Science.gov (United States)

    2016-01-01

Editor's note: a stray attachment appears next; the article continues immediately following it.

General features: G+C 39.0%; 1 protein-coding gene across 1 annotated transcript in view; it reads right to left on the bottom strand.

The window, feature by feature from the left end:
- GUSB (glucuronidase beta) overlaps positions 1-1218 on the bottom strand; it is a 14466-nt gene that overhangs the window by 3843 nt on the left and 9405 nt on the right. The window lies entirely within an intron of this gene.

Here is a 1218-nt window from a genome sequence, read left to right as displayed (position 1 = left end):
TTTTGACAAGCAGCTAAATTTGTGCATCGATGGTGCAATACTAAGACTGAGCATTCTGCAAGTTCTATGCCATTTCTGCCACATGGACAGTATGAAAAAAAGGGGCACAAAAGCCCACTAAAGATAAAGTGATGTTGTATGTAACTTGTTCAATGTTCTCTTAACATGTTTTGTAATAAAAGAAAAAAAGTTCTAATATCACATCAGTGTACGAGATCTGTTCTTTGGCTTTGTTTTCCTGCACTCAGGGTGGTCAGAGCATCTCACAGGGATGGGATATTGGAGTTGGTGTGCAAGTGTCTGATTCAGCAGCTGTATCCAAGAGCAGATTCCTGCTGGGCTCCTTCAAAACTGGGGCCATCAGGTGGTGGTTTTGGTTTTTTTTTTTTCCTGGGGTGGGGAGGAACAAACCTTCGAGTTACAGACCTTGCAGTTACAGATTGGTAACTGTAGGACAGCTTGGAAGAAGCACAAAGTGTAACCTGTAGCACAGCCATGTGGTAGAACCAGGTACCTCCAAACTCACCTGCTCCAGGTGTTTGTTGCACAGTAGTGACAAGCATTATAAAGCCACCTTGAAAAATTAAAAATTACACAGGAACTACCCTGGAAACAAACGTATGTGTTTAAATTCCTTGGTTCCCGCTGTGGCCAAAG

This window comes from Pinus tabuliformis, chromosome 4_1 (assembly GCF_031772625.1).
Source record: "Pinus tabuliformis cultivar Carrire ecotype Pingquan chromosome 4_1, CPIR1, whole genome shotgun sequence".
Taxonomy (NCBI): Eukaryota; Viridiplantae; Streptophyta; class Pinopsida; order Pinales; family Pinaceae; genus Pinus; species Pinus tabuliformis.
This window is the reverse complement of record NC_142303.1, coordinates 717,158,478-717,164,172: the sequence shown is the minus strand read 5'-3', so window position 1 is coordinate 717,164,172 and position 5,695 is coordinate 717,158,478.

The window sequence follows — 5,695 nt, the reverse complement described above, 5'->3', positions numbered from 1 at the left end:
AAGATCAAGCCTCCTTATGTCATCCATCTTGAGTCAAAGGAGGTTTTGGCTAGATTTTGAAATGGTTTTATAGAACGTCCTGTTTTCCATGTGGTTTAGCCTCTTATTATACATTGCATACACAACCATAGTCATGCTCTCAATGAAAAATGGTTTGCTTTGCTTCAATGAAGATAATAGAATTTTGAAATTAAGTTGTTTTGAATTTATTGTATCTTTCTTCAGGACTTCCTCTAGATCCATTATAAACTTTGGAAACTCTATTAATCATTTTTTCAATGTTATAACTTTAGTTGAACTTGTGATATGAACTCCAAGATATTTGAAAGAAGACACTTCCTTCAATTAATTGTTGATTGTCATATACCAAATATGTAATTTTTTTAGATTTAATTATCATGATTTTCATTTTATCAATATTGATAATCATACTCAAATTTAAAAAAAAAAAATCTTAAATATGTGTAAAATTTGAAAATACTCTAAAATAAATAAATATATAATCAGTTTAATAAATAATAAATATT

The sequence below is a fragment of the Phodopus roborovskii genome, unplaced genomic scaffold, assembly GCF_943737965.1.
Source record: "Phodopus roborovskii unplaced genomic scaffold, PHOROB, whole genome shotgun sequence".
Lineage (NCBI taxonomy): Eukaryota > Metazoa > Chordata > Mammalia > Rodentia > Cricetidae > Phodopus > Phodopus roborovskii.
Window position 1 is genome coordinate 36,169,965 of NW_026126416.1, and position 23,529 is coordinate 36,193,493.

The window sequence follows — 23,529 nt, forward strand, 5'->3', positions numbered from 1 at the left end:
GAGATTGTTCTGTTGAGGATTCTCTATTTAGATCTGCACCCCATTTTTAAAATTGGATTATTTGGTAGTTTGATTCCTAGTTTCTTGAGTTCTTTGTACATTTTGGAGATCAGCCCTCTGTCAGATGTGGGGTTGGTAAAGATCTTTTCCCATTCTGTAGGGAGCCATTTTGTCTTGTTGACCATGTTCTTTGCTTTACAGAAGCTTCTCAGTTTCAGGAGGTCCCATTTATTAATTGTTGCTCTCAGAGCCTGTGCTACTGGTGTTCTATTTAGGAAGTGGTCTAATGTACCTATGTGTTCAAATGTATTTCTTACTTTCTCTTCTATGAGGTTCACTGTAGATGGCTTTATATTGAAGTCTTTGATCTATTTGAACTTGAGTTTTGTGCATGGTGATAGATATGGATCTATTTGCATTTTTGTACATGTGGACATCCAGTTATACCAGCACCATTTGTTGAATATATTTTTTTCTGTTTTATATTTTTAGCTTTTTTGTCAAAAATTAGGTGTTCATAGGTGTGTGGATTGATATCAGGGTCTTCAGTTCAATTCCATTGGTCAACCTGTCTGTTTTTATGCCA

Background Master of Public Health (MPH) training programmes were developed worldwide in response to the crisis in human resources for health. Aim To determine whether the MPH programme at the selected rural-based university in South Africa enabled students to achieve the MPH core competencies relevant for Lower Middle Income Countries. Setting The study was carried out at a rural-based University in South Africa. The target population was the 2011 first-year cohort of MPH students who by the beginning of 2014 had just completed their coursework. Methodology A quantitative cross-sectional descriptive research design was adapted. Eighty-five students were randomly selected to participate in the study. A structured questionnaire comprising seven competency clusters was developed. The selected students completed a self-administered questionnaire. Only those students who signed consent forms participated in this study. The questionnaire was tested for construct validity and reliability using 10 students with similar characteristics to those sampled for the study. Microsoft Excel software was used to analyse the data descriptively in terms of frequency and percentages. Results The students were confident of their competencies regarding public health science skills. Amongst these were analytical assessment, communication, community and inter-sectorial competencies as well as ethics. However, the students lacked confidence in context-sensitive issues, planning and management, research and development, and leadership competencies. Yet the latter is the backbone of public health practice. Conclusion and recommendation There is a need for revamping public health curricula. In this respect, a follow-up study that builds a deeper understanding of the subject is needed. PMID:27380845